Lyon's techno underground is essential for European clubbing
Forget Paris — or at least that’s what France’s third biggest metropolis seems to say, albeit without the arrogance, and with stacks of infectious party spirit...
Charming not grand, proud without being obnoxious, up for it yet far from rowdy, Lyon is a pretty city currently caught in an electronic music moment that places it among the most vital European villes. “There are more parties, more people, the vibe is here,” says Florent Aguerra, the man behind one of Lyon’s most beloved techno institutions, the six-year-old Tapage Nocturne. He’s also the mastermind of a new film project currently being crowd-funded, Mariann Danse (celebrating the best of France’s dance industry), and someone who has clearly done some research before we talk.
“The last four years, you have four times more events than five years ago,” he says, “and there are six times more people that want to go to electronic music events.” This hedonistic awakening has been a long time coming, of course. The city’s favourite son, Laurent Garnier, put Lyon on the map years ago. Meanwhile, Nuits Sonores ranks in the premier league of global multi-venue festivals. 17 years old in May — and prepping a line-up running the gamut from Tony Allen and Jeff Mills to Umfang and Volvox — as the week-long event’s status has grown, and its soundtrack broadened, a wider electronic boom has been catalysed. Although now, the town may be a victim of its own success.
“We have several small promoters that have stopped working because the other side of that success is there are too many,” Aguerra says. “If you are not super professional, and don’t get the right artists or venues, there are many factors, but ultimately the competition is much harder than it was before. You need something real and interesting to continue in the long term.” While this might imply a place overrun with same-money-same-crowd parties, thankfully that assumption doesn’t quite ring true when we ask for recommendations on sessions worth checking, as a strong nod to The Future Is Female crew immediately proves.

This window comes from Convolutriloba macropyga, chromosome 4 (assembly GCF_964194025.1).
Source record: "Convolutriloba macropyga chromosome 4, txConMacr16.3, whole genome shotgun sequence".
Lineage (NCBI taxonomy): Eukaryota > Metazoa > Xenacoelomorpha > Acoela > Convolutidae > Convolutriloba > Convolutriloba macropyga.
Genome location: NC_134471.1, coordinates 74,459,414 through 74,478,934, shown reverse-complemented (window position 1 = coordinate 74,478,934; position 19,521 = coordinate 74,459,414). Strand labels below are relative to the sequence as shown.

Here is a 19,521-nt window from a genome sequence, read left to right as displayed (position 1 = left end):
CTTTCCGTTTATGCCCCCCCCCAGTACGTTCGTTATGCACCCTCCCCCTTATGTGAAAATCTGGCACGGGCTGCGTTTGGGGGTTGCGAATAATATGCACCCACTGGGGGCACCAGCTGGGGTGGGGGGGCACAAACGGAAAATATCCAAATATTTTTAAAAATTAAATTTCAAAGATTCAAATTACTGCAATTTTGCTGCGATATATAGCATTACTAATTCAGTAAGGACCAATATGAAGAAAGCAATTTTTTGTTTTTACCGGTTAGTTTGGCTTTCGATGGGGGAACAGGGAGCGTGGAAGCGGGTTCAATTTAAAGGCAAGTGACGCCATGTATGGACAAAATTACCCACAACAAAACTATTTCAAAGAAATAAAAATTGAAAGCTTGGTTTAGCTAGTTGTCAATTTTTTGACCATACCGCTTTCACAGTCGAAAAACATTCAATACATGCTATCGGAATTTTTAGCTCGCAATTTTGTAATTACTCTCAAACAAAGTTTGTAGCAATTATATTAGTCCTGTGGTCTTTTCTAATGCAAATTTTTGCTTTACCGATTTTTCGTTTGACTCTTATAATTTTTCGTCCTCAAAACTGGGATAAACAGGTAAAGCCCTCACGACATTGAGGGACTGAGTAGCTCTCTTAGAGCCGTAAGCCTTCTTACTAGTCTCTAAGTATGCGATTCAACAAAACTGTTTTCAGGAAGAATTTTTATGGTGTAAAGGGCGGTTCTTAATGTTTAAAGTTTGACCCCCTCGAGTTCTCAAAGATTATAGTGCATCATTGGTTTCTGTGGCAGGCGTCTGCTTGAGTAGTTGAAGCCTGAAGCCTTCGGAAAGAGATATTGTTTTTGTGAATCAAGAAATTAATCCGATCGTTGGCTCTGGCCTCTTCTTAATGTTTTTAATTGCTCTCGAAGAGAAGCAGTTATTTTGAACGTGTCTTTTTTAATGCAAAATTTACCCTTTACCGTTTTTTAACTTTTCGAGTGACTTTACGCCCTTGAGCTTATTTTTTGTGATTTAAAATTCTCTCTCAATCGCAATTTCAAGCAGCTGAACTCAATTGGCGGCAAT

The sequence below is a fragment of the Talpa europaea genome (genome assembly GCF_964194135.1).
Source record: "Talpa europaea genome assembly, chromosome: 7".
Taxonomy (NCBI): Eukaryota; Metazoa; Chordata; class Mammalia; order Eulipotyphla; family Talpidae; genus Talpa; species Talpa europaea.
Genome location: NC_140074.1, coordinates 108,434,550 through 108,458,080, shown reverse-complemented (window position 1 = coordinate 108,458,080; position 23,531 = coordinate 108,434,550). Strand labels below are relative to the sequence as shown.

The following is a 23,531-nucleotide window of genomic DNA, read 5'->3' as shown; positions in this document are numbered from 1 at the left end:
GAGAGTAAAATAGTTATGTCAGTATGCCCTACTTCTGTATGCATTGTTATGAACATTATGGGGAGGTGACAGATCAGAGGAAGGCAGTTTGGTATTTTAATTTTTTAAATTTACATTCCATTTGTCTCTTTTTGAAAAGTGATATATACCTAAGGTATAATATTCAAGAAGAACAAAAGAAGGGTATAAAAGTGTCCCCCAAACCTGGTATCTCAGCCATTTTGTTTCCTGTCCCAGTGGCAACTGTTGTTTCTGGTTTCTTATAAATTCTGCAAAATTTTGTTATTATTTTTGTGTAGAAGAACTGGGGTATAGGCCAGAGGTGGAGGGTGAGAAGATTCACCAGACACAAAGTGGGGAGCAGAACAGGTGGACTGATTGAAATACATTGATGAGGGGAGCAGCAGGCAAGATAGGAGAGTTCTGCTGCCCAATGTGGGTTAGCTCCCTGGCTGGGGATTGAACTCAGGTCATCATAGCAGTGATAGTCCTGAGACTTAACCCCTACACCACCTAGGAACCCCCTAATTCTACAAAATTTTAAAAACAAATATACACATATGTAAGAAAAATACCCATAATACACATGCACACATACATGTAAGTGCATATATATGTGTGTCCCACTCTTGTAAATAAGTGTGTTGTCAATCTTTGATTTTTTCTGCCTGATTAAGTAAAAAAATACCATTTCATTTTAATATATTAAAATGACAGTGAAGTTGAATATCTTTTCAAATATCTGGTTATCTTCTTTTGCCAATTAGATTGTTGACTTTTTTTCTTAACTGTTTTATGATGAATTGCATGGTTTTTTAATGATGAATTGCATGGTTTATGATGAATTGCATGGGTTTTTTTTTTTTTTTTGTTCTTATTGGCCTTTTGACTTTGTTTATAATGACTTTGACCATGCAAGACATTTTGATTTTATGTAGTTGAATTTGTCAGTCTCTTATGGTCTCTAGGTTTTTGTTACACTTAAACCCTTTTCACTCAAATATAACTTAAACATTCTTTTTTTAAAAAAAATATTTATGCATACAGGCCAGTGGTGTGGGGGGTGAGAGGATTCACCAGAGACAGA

“It’s a no gender party [with] fully free expression, so you can do whatever you want”
“They don’t book big names, just cool names and quality names,” Aguerra says. “Underground, if we can use that word. And they sell out, not because they have big names, but because they have good ideas. It’s a no gender party [with] fully free expression, so you can do whatever you want.”
The alternative, or at least countercultural, gems don’t end there, either. Garçon Sauvage, a drag-fuelled soirée translated as Wild Boys, also gets a strong mention, as does sometime acid techno offering Criminal Justice Night, which has taken full advantage of a re-purposed boat, Loupika, now known as a free-wheeling music venue. Next door is one of Lyon’s most legendary spots, Le Sucre. But Aguerra’s top pick is a different place altogether. “If one club deserves the spotlight it should be Le Petit Salon,” he says. “They just invested in the club hundreds of thousands of Euros, because the person running the club today is a real tech-lover.
They’re a sound and light engineer, so the focus is on having beautiful sound, beautiful lights.” Our conversation moves to artists, and predictably, BFDM isn’t far behind. Aka the Brothers From Different Mothers imprint, it’s home to Lyon’s biggest contemporary musical exports such as The Pilotwings and J-Zbel. La Chinerie, another local label, also crops up, with G’Boi and Jean Mi its leading lights. As with Tapage Nocturne, these are examples of Lyon’s ability to create and nurture its own singular talents, allowing them to thrive, grow and expand. Self-made, independent, and as remarkable as the city itself, let’s hope the grass roots from where all this first came can continue to thrive among such a packed scene.
Copyright Thrust Publishing Ltd. Permission to use quotations from this article is granted subject to appropriate credit being given to www.djmag.com as the source.